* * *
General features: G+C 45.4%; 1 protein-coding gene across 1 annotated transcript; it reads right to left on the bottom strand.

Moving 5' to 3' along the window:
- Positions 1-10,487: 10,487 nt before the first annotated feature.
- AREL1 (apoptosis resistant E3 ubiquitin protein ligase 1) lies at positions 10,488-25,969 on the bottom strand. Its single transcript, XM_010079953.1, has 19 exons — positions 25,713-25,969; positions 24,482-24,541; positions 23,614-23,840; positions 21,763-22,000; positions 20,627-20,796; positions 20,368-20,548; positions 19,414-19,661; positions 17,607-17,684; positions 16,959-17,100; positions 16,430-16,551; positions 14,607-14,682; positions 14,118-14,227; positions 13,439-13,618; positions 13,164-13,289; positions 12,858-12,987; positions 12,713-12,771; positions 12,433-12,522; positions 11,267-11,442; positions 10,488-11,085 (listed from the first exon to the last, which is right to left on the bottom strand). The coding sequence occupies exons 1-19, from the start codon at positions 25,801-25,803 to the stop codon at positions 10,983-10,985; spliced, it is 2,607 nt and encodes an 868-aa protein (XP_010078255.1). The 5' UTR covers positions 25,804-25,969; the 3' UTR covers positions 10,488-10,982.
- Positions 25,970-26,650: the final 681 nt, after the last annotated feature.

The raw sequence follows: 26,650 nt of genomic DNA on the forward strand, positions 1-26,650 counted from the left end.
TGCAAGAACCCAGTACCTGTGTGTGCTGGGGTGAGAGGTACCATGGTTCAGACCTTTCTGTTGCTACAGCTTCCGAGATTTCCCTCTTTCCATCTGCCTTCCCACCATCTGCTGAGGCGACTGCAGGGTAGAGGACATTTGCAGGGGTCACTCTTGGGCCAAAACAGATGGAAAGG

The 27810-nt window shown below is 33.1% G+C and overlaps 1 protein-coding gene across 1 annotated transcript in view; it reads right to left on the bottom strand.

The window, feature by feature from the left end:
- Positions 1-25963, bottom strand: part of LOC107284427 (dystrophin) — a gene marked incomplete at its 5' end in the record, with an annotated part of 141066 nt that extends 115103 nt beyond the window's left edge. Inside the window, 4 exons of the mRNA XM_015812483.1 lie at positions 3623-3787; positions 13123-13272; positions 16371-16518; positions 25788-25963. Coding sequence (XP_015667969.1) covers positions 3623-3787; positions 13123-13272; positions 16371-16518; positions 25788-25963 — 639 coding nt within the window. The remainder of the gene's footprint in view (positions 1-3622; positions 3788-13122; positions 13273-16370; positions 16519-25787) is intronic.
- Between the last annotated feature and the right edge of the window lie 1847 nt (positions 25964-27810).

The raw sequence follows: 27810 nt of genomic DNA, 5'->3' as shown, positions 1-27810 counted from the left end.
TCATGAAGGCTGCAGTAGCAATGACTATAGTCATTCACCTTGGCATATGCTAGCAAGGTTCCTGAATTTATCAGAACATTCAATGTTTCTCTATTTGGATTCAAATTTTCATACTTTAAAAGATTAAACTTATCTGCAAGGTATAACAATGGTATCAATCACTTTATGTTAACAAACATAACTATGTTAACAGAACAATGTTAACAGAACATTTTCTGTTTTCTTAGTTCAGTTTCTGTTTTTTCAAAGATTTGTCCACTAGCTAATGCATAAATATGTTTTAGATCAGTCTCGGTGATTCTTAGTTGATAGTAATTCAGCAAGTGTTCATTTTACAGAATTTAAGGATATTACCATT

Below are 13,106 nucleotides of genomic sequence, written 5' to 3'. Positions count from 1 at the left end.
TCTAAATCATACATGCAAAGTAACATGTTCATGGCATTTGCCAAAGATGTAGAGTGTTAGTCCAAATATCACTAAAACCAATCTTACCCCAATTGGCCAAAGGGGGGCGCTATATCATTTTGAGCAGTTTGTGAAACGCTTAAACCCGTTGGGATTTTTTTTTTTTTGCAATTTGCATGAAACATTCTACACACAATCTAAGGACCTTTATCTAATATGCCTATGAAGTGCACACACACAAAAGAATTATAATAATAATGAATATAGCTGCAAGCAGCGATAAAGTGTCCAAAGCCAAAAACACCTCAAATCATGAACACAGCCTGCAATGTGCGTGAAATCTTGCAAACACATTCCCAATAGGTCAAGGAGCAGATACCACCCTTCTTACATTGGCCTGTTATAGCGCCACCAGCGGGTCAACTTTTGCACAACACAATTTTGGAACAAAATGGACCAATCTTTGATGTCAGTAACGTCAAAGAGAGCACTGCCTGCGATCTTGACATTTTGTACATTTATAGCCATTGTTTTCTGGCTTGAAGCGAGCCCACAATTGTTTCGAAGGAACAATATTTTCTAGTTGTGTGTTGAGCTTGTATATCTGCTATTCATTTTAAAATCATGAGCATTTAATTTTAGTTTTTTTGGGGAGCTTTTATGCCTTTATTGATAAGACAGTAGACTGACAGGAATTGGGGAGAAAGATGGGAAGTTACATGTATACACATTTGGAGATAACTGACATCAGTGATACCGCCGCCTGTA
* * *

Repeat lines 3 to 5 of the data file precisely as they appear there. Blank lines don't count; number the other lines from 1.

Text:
- Positions 1-10,487: 10,487 nt before the first annotated feature.
- AREL1 (apoptosis resistant E3 ubiquitin protein ligase 1) lies at positions 10,488-25,969 on the bottom strand. Its single transcript, XM_010079953.1, has 19 exons — positions 25,713-25,969; positions 24,482-24,541; positions 23,614-23,840; positions 21,763-22,000; positions 20,627-20,796; positions 20,368-20,548; positions 19,414-19,661; positions 17,607-17,684; positions 16,959-17,100; positions 16,430-16,551; positions 14,607-14,682; positions 14,118-14,227; positions 13,439-13,618; positions 13,164-13,289; positions 12,858-12,987; positions 12,713-12,771; positions 12,433-12,522; positions 11,267-11,442; positions 10,488-11,085 (listed from the first exon to the last, which is right to left on the bottom strand). The coding sequence occupies exons 1-19, from the start codon at positions 25,801-25,803 to the stop codon at positions 10,983-10,985; spliced, it is 2,607 nt and encodes an 868-aa protein (XP_010078255.1). The 5' UTR covers positions 25,804-25,969; the 3' UTR covers positions 10,488-10,982.
- Positions 25,970-26,650: the final 681 nt, after the last annotated feature.